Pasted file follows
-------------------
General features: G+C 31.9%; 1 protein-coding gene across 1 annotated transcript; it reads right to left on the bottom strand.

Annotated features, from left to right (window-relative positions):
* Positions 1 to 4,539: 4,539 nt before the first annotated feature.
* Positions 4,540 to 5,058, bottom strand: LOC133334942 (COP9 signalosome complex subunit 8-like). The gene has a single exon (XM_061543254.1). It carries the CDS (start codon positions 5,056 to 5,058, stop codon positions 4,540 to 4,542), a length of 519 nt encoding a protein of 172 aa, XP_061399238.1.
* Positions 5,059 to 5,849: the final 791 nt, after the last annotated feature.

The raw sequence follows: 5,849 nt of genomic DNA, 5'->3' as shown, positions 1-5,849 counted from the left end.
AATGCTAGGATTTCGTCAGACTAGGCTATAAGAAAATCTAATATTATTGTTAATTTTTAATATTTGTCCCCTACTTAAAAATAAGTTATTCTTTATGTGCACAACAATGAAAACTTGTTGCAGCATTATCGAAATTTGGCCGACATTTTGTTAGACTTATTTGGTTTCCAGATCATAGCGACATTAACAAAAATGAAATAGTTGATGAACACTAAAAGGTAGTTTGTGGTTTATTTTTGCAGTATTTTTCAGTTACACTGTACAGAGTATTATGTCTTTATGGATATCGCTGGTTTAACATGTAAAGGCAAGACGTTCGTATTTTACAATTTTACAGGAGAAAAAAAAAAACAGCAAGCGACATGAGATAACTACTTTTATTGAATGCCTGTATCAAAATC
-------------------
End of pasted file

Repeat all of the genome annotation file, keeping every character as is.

General features: G+C 31.9%; 1 protein-coding gene across 1 annotated transcript; it reads right to left on the bottom strand.

Annotated features, from left to right (window-relative positions):
* Positions 1 to 4,539: 4,539 nt before the first annotated feature.
* Positions 4,540 to 5,058, bottom strand: LOC133334942 (COP9 signalosome complex subunit 8-like). The gene has a single exon (XM_061543254.1). It carries the CDS (start codon positions 5,056 to 5,058, stop codon positions 4,540 to 4,542), a length of 519 nt encoding a protein of 172 aa, XP_061399238.1.
* Positions 5,059 to 5,849: the final 791 nt, after the last annotated feature.

The raw sequence follows: 5,849 nt of genomic DNA, 5'->3' as shown, positions 1-5,849 counted from the left end.
AATGCTAGGATTTCGTCAGACTAGGCTATAAGAAAATCTAATATTATTGTTAATTTTTAATATTTGTCCCCTACTTAAAAATAAGTTATTCTTTATGTGCACAACAATGAAAACTTGTTGCAGCATTATCGAAATTTGGCCGACATTTTGTTAGACTTATTTGGTTTCCAGATCATAGCGACATTAACAAAAATGAAATAGTTGATGAACACTAAAAGGTAGTTTGTGGTTTATTTTTGCAGTATTTTTCAGTTACACTGTACAGAGTATTATGTCTTTATGGATATCGCTGGTTTAACATGTAAAGGCAAGACGTTCGTATTTTACAATTTTACAGGAGAAAAAAAAAAACAGCAAGCGACATGAGATAACTACTTTTATTGAATGCCTGTATCAAAATC